Controlling SWAM instruments is especially good. With not a lot of experience, you can create a fairly convincing saxophone, violin, trumpet etc. - the Linnstrument is particularly good for controlling these. I'm not a saxophone player, but I can give a pretty good imitation of one in a mix.
I've found that when learning other instruments/controllers, my progress hasn't been particularly smooth. I reach a certain level of competence, then I plateau at the level for quite a while, then I make a breakthrough that moves me up a level, then I plateau at that level, and so on. With the Linnstrument, it feels like I'm improving fairly steadily and every day I'm just a bit better than the day before. Others have commented how quickly my skills seem to be advancing, so it's (probably) not just my imagination.
All the firmware for the Linnstrument is open source, meaning you can change it yourself if you know how to code. At some point MIDI 2.0 might replace MPE, and it's in your power to reconfigure your own Linnstrument to add any new features you might want. A few people have changed the firmware of the Linnstrument to meet their individual requirements, and shared their code around - the expertise is out there and people are keen to help. I'm comfortable that my Linnstrument isn't going to become useless over time, even if Roger Linn himself is no longer around to support it.
The Linnstrument community is extremely supporting, kind of like the Audiobus forum. Yep there's a few people who might rub you up the wrong way occasionally, but I've never had a problem getting my questions answered or getting into engaging online discussions about various Linnstrument features. Don't underestimate the value of having a pool of online experts around to offer advice!
Finally the decision between 128 pads and 200 pads...
Once I decided to get a Linnstrument, I spent a lot of time weighing up which model to go with. I eventually went with the 200, but there's definitely a tradeoff between the 2. The 200 is a physically big thing to carry around and occupies a lot of space while you're playing it, while the 128 will fit into a laptop bag - if you're at all concerned with portability, then the 128 is pretty compelling. If I had a 128, I could fit everything I use (Linnstrument, cables, iPad) into a laptop bag, and I could effectively disappear in a crowd of people; with the 200 I've got it in a bag that really stands out because of the size and shape, plus I've got another bunch of stuff to carry around as well.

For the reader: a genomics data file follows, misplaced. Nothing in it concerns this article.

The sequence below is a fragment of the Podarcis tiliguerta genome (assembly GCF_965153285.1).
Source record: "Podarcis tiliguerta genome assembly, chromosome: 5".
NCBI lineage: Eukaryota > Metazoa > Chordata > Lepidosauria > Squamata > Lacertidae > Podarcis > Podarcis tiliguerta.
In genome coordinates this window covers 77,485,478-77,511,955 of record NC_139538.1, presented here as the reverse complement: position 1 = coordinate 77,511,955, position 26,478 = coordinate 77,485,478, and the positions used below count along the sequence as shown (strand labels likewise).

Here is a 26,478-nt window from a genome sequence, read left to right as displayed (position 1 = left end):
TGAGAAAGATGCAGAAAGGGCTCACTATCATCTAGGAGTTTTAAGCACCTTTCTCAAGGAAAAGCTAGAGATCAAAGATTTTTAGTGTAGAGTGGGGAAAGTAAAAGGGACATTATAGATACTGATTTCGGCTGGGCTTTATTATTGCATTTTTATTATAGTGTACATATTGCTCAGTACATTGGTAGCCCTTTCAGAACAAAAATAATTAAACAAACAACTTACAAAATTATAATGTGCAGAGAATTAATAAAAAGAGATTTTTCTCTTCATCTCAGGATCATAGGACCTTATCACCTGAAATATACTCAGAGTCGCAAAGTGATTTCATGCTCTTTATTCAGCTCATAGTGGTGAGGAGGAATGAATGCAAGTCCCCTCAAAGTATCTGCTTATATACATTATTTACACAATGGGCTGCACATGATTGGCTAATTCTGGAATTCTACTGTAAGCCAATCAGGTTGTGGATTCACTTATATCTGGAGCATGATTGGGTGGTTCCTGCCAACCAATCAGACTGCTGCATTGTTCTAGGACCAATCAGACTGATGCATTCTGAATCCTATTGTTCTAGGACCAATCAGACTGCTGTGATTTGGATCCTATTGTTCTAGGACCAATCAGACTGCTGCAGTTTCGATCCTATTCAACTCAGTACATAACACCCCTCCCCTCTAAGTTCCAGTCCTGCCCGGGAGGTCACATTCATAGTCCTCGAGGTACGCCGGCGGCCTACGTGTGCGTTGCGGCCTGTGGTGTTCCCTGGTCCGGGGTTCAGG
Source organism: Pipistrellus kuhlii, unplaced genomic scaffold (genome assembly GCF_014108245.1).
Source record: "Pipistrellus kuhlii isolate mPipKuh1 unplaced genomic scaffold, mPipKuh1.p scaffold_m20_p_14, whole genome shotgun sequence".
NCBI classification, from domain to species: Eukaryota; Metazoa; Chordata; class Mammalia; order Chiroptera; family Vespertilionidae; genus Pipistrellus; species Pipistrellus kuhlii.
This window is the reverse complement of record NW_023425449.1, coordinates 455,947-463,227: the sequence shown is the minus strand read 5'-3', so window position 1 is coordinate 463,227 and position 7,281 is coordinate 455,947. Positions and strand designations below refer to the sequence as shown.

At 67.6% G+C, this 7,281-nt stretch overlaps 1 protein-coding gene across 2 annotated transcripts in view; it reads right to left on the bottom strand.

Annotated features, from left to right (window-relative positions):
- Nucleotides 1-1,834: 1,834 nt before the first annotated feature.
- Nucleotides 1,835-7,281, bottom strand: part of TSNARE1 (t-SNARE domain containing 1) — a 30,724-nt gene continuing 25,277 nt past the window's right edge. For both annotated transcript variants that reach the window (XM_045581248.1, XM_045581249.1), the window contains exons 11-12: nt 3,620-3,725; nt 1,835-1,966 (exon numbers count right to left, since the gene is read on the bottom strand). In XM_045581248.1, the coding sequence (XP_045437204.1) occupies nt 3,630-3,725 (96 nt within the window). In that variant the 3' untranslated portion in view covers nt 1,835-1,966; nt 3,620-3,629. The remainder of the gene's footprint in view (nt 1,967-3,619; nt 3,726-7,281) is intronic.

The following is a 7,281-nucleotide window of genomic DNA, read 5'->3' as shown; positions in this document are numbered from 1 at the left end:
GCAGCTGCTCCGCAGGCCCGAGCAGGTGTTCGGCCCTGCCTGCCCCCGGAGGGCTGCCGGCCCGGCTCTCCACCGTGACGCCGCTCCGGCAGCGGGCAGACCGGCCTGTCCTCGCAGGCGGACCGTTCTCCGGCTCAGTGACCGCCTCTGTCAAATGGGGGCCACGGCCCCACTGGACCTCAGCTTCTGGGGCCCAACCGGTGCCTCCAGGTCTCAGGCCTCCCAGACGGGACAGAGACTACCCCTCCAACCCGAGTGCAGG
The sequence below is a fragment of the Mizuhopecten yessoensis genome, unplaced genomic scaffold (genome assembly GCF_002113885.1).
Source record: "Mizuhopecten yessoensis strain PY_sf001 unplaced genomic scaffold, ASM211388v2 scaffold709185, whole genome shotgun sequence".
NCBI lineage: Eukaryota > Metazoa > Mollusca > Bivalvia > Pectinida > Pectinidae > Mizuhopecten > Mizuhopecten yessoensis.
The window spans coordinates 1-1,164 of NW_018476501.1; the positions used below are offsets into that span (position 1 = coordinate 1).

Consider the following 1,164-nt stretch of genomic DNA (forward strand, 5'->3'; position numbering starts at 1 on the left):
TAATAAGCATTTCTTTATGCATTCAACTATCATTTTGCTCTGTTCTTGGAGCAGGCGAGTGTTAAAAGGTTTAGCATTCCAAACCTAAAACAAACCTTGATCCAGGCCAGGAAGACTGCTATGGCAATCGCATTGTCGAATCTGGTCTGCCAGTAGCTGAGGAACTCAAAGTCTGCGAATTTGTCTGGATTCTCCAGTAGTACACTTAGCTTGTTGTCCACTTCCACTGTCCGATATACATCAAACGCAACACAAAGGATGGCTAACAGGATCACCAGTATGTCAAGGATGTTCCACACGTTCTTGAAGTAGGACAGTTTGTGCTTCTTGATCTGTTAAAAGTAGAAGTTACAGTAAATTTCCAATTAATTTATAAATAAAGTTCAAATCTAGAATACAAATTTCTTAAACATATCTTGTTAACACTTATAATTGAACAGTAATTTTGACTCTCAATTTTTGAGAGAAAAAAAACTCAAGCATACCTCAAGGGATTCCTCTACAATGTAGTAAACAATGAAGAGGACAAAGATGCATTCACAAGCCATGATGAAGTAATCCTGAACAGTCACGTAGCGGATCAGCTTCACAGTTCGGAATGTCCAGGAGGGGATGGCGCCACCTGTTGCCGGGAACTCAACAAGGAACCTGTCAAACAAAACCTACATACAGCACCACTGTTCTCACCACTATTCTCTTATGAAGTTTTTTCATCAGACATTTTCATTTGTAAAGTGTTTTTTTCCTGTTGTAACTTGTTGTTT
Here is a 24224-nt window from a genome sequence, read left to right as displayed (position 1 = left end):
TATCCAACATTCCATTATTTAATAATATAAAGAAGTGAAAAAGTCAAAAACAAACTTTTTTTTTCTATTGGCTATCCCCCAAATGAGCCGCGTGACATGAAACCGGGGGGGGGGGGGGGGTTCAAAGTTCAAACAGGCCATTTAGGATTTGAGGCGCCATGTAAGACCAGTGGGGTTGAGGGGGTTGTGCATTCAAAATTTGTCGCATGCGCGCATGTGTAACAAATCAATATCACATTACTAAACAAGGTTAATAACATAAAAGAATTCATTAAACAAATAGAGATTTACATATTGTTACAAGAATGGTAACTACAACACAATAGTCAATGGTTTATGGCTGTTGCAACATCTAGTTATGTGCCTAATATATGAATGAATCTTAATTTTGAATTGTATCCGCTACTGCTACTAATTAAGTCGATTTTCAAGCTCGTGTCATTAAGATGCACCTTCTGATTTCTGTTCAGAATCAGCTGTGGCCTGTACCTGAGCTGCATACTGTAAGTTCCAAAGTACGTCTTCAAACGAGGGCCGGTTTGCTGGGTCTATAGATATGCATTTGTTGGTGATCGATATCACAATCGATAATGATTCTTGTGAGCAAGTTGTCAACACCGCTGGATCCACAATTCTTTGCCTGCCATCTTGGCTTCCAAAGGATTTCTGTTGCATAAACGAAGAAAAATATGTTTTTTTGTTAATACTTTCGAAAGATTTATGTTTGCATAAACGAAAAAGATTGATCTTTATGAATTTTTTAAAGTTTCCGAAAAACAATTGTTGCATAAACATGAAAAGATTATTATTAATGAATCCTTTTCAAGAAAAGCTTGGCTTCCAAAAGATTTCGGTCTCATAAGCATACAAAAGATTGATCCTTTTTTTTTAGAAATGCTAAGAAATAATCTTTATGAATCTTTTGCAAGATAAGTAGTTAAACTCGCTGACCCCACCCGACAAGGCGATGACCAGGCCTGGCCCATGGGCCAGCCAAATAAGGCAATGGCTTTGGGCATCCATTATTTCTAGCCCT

Functionally the 2 models are identical (I think...), and the extra 72 pads on the 200 can be handy for playing with 2 hands - however, with the 4ths tuning that I use, you only get an extra 9 semitones of range. If I was playing lead-type lines with 1 hand, there's no question I'd get the 128; if you're playing with 2 hands, and using piano-type voicings, then the 200 is the better fit. If you're sitting in front of a DAW to create music, then the 128 is logistically a whole lot easier to work with - the 200 takes up a ton of desk space. Summing up, there's times when I wish I'd bought the 128, and other times where I'm grateful for the 200.